Jack: An interesting sidelight in this issue pops up in Direct Currents, the editorial page. It seems that the January 1971 issue of The Brave and the Bold (#93) will feature a story by Denny O’Neil and Neal Adams in which Batman visits the House of Mystery! Peter, is that issue framed on your living room wall?

PE: It is indeed, Jack! Isn't it sad that we find a blurb more interesting to discuss than the back-up feature? But what's more intriguing and perplexing is the 1 page "comedic" strip running immediately following that Direct Currents, "Casey the Cop." I've mentioned above the strange reprinting of Gang-Busters material but this one makes me scratch my head. According to its Wikipedia page, "Casey" was created by Murray Boltinoff and ran off and on in Action Comics, Detective, and Batman from 1947 through 1964. After reading the seven pages that pass as a Robin story, I say bring on more reprints instead. "Help Me - I Think I May Have Fallen Asleep!"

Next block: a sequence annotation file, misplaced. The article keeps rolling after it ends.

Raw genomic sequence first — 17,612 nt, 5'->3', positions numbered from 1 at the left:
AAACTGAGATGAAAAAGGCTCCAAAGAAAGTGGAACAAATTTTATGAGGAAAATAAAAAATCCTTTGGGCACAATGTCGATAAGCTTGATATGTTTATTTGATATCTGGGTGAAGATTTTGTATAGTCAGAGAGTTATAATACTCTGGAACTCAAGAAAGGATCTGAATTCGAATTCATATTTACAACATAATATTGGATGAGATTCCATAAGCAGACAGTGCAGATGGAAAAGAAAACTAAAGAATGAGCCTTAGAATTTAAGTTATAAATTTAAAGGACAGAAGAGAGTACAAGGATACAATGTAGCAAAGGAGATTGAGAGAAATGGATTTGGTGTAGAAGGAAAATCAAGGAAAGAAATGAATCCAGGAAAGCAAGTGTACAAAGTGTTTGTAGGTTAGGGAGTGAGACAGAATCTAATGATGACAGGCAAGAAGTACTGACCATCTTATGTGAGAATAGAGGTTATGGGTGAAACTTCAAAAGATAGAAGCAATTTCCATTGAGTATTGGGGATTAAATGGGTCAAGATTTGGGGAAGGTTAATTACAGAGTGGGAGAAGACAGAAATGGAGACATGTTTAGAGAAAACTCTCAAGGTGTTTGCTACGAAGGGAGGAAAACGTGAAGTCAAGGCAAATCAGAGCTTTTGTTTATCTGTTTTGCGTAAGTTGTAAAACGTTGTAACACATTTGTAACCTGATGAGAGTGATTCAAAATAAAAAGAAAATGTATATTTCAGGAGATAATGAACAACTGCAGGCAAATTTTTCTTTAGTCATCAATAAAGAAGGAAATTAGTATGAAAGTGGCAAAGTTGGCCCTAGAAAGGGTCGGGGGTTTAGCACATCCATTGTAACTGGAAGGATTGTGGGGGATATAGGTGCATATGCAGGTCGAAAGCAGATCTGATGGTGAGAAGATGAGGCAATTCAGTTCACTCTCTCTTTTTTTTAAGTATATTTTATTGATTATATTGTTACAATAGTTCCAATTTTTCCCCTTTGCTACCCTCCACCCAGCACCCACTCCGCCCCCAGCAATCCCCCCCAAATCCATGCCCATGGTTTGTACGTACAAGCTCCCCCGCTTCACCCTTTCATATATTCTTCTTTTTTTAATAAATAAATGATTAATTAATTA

1 comment:

Greg M. said...

Hello again, guys.

I have to say that Issue 227 is in my collection, and if I recall correctly, it's one of the first issues I picked up when I first started collecting seriously. I really love the cover. The other issues you're discussing this week I've only read the reprints, but do agree on your comments about the League of Assassins. To paraphrase a Not the Nine O'Clock News sketch, "nice idea, shame about the stories".

When I read the first story you cover here, I actually thought the fiancee would be the assassin (would have made it a lot more interesting).

And as for Robin, I seem to recall the van was his mobile headquarters, and he kept his moped in it. I'm guessing he didn't do a whole lot of driving his friends around. Kind of hard to explain Robin's moped in the back...

Keep up the great work!